Chum Salmon (Oncorhynchus keta)

The late spawning run of the chum salmon severely affects its popularity as a sportfish. The frequently used name “dog salmon” reportedly originates with its prevalent use as dog food among aboriginals.


In the ocean, the slender, somewhat compressed, chum salmon is metallic greenish-blue on the back and silvery on the sides and has a fine black speckling on the upper sides and the back but no distinct black spots.

Spawning males turn dark olive or grayish; blood-red coloring and vertical bars of green and purple reach up the sides, giving the fish its “calico” appearance. It develops the typical hooked snout of Pacific salmon, and the tips of the anal and the pelvic fins are often white.

The chum salmon is difficult to distinguish from similar-size sockeye salmon. The chum has fewer but larger gill rakers than other salmon have. The sockeye also lacks white marks on the fins and is generally smaller than the chum.


The average weight of chum salmon is 10 to 15 pounds. Females are usually smaller than males. These fish can reach 40 inches in length and can live to 7 years. The all-tackle world record is a 35-pounder from British Columbia.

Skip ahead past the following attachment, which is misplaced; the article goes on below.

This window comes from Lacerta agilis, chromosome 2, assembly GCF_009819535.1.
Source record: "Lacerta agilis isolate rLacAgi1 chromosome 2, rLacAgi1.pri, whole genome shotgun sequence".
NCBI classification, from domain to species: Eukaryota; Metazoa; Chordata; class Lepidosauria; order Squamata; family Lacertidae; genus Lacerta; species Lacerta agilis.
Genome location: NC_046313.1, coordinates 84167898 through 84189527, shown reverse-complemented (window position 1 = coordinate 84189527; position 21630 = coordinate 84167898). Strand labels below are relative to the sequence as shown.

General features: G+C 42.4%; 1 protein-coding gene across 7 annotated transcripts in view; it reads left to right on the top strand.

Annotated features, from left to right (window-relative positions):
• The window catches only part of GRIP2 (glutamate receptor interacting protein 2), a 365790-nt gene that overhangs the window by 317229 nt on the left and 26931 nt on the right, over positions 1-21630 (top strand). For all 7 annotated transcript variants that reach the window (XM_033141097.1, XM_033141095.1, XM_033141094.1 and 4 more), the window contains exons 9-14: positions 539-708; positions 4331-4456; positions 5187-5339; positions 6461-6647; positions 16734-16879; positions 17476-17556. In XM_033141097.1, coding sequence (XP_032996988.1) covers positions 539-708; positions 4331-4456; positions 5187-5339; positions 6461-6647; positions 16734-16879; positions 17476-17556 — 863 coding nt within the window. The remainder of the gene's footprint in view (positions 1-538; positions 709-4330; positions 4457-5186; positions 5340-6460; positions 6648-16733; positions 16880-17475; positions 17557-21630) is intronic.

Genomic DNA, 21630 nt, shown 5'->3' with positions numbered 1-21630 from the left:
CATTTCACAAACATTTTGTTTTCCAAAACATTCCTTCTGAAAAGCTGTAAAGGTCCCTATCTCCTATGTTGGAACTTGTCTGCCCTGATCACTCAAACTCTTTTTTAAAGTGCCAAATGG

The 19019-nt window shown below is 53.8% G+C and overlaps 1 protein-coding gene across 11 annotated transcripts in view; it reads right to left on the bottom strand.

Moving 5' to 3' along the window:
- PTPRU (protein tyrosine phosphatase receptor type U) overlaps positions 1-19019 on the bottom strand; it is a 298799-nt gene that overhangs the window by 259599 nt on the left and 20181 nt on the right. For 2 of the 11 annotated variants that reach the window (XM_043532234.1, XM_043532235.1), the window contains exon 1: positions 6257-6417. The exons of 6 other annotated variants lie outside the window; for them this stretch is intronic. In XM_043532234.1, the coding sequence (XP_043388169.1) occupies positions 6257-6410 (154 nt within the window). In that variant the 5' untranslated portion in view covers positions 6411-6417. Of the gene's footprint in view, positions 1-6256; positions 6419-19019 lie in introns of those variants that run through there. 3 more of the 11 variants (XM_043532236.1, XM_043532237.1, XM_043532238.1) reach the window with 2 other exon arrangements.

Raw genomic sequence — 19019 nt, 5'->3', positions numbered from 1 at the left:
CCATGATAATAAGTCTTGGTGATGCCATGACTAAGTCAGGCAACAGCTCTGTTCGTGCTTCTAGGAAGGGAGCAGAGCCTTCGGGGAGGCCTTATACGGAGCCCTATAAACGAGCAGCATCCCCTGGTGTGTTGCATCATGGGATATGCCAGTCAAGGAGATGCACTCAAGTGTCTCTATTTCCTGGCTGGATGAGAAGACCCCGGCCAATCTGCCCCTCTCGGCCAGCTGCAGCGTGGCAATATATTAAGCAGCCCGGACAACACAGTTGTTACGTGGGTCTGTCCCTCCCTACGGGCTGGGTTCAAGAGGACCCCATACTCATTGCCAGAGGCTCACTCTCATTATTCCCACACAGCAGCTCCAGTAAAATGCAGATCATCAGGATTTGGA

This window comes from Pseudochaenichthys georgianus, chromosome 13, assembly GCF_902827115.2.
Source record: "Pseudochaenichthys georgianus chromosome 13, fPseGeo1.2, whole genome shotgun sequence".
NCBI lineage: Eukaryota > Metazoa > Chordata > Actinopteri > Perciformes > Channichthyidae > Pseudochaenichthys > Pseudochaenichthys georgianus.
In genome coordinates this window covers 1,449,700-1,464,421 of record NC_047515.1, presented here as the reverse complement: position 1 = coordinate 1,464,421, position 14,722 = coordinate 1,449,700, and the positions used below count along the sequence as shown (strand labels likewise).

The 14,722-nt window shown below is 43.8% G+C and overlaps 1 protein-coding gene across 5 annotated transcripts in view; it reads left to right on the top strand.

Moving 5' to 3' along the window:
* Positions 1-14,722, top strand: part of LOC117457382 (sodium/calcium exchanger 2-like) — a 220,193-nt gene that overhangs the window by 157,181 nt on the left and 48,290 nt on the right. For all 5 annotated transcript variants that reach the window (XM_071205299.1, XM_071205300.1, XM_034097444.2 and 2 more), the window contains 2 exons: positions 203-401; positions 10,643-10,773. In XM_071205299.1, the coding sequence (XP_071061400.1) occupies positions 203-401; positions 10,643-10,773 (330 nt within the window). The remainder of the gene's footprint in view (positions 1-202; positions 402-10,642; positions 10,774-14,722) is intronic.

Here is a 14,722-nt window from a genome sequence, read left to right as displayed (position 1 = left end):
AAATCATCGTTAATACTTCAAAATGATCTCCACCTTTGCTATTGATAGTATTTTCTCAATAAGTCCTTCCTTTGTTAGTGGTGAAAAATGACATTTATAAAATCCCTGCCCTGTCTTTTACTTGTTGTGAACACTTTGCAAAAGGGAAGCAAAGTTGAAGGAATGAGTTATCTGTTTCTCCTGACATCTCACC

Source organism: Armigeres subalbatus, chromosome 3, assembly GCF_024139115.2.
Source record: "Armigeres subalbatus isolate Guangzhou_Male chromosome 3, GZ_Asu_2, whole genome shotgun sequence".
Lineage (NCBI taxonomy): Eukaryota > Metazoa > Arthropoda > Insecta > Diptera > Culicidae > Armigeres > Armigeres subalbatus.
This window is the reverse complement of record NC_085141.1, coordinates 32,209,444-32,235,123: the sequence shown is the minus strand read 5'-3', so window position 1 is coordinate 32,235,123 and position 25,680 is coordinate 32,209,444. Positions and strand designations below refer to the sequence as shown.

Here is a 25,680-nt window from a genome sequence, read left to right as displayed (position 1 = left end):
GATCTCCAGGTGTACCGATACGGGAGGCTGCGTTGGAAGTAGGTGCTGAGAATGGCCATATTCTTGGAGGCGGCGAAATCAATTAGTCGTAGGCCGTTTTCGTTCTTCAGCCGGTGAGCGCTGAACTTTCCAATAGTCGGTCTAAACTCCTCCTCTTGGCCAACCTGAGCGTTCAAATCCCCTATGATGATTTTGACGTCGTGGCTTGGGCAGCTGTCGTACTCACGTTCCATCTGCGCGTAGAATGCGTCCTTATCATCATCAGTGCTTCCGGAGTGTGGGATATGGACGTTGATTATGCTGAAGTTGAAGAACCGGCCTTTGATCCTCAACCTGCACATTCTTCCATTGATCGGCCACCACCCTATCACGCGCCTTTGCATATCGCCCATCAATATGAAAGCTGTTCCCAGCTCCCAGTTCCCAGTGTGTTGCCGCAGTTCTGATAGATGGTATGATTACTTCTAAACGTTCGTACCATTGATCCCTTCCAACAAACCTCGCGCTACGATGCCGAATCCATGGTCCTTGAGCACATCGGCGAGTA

Life history/Behavior

The chum salmon is an anadromous fish and inhabits both ocean environments and coastal streams. Spawning takes place from ages 2 to 7, most commonly at age 4, and at a weight of 5 to 10 pounds. They are sometimes called “autumn salmon” or “fall salmon” because they are among the last salmon in the season to take their spawning run, entering river mouths after mid-June but reaching spawning grounds as late as November or December.


In the ocean, chum salmon eat a variety of organisms, including herring, pilchards, sand lance, squid, and crustaceans. Adults cease feeding in freshwater.

Other Names

calico salmon, dog salmon, fall salmon, autumn salmon, chum, keta; French: saumon keta; Japanese: sake, shake.


Chum salmon are the most widely distributed of the Pacific salmon. In North America, they range south to about the Sacramento River in California, and east in the Arctic Ocean to the Mackenzie River in Canada.

There, they travel all the way to the mouth of the Hay River and to the rapids below Forth Smith on the Slave River, entering both Great Bear and Great Slave Lakes and traveling through the Northwest Territories to the edge of Alberta.